Beyond IWM: Five Intriguing Small Cap ETFs

by on June 15, 2010 | ETFs Mentioned:

Although most U.S. investors build their portfolios around a core of large cap domestic equities, small-cap firms, which generally have a market capitalization’s under $2 billion, are a vital component as well. Because small cap stocks tend to have smaller customer bases, shorter operating histories, and less cash on hand, they are often more volatile than their large cap counterparts. But because they possess greater growth potential, small caps also carry potential for greater returns.

Many investors elect to complement large and mid cap equity positions in their portfolio with a small cap ETF that offers exposure to a diversified basket of stocks. The most popular ETF in the Small Cap Blend ETFdb Category is the iShares Russell 2000 ETF (IWM), a fund that is comprised of 2,000 of the smallest companies in the Russell 3000 Index. IWM’s broad-based exposure–both in terms of number of securities and sector weightings–has made it the default option for investors seeking to add small caps to their portfolio. But IWM certainly isn’t the only option among small cap ETFs;below we profile five unique funds that may be worth a closer look:

PowerShares FTSE RAFI US 1500 Small-Mid Portfolio (PRFZ)

PRFZ tracks the FTSE RAFI US 1500 Small-Mid Index, a benchmark designed to track the performance of small and medium-sized U.S. companies that presents an interesting alternative to traditional market cap weighting. Companies are selected based on the four ” fundamental” measures of size: book value, cash flow, sales and dividends. Each of the equities from the universe of potential components with a fundamental weight ranking of 1,001 to 2,500 is then selected and assigned a weight equal to its fundamental weight. The fundamental weighting aims to eliminate the problems of market-cap weightings by breaking the link between share price and weight (for an in-depth explanation of the fundamental weighting method, see (Does Your Portfolio Need A “RAFI ETF?”). PRFZ’s performance in 2010 has been impressive; it’s up about 7% on the year.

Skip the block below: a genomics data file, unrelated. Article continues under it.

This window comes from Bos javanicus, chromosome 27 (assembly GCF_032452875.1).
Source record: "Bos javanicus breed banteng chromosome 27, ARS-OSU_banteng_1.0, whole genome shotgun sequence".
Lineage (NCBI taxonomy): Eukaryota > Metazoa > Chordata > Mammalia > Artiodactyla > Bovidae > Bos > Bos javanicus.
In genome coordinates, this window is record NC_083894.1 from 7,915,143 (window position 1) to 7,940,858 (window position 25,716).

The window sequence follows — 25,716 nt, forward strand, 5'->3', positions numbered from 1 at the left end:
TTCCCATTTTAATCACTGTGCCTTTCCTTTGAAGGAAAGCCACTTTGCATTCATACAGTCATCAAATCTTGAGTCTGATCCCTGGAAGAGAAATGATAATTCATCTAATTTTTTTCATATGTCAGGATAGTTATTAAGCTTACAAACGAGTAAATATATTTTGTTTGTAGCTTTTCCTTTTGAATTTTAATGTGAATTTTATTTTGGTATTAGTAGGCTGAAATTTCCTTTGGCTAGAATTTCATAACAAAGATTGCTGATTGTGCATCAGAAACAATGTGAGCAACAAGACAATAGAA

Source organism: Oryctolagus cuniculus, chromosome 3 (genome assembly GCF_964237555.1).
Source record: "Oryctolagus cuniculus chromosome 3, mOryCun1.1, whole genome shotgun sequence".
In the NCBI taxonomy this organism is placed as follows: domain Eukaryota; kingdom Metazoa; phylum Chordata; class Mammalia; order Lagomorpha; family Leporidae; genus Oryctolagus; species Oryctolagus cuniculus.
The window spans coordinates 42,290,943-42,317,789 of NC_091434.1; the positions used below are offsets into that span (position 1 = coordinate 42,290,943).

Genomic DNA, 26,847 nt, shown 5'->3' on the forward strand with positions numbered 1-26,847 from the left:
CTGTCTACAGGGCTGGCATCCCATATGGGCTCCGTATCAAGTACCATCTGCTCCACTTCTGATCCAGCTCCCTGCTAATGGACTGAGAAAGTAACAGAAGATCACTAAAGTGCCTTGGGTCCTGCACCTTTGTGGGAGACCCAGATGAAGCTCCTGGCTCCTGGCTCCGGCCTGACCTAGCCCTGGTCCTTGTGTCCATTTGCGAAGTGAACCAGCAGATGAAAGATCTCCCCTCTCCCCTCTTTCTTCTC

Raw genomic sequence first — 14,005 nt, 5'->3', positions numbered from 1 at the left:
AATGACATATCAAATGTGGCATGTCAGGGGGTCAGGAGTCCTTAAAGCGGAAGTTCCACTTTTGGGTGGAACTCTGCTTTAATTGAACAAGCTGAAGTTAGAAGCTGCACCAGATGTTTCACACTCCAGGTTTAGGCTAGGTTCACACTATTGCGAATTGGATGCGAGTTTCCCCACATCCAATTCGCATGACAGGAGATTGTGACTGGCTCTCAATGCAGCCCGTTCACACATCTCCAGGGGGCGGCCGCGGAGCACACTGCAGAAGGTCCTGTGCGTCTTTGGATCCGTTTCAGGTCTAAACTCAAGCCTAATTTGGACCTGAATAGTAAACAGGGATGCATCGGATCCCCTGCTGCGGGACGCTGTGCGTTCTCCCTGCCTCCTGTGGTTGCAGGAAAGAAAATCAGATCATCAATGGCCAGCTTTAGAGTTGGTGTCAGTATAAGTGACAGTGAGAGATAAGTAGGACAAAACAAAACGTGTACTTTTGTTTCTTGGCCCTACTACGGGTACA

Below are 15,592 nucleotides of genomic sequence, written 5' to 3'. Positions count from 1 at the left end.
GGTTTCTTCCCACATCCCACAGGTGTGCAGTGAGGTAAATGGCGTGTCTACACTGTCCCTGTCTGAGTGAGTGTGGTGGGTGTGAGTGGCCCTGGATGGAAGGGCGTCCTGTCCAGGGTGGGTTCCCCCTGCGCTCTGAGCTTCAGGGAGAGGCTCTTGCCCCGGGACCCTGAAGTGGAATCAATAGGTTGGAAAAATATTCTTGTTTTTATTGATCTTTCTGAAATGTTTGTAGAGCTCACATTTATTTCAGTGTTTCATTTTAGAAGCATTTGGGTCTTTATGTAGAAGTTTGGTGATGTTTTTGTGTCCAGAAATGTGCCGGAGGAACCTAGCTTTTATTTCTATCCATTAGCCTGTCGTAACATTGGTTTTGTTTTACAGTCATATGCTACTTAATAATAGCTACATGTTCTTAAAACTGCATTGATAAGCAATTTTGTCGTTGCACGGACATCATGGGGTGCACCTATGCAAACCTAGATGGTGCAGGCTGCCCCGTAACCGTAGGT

iShares Russell Microcap Index Fund (IWC)

IWC measures the performance of the microcap sector of the U.S. equity market, offering exposure to the smallest publicly traded companies on the market. While companies of this size entail high risk, they also have a high potential for gains. The index underlying IWC consists primarily of companies with a market capitalization between $50 million and $550 million. The average market cap is about $350 million, compared to more than $1 billion for IWM.

First Trust DJ Select MicroCap ETF (FDM)

FDM tracks the Dow Jones Select Microcap Index, which is designed to represent microcap stocks trading on the New York Stock Exchange, NYSE Amex and Nasdaq that have strong fundamentals relative to the microcap segment as a whole. FDM uses quantitative screening methodologies to identify microcap stocks expected to outperform the broad market, analyzing a variety of financial indicators including price-to-earnings and per-share profit change for the previous quarter (see AlphaDEX ETFs Turn In Impressive Performance).

RevenueShares Small Cap (RWJ)

RWJ also offers an alternative to traditional market capitalization weighting methodologies. This fund includes the same component stocks as the S&P Small Cap 600, but determined the weighting given to each based on top line revenues rather than market cap. This methodology also breaks the link between stock price and allocations, thereby avoiding the tendency of many benchmarks to overweight overvalued stocks and underweight undervalued securities (see Revenue-Weighted ETFs: New Twist On An Old Drink).

SPDR DJ Wilshire Small Cap ETF (DSC)

DSC follows the Dow Jones U.S. Small-Cap Total Stock Market Index, a subset of the Dow Jones U.S. Total Stock Market Index, which measures all U.S. equity securities with readily available prices. The index represents the stocks ranked 751-2,500 by full market capitalization and is float-adjusted market cap weighted. Again, DSC allocates to a variety of market sectors with financials (22%) receiving the highest weighting. DSC has outperformed IWM by a slight margin so far in 2010, climbing about 7% on the year.

Disclosure: No positions at time of writing

Does Your Portfolio Need A “RAFI ETF”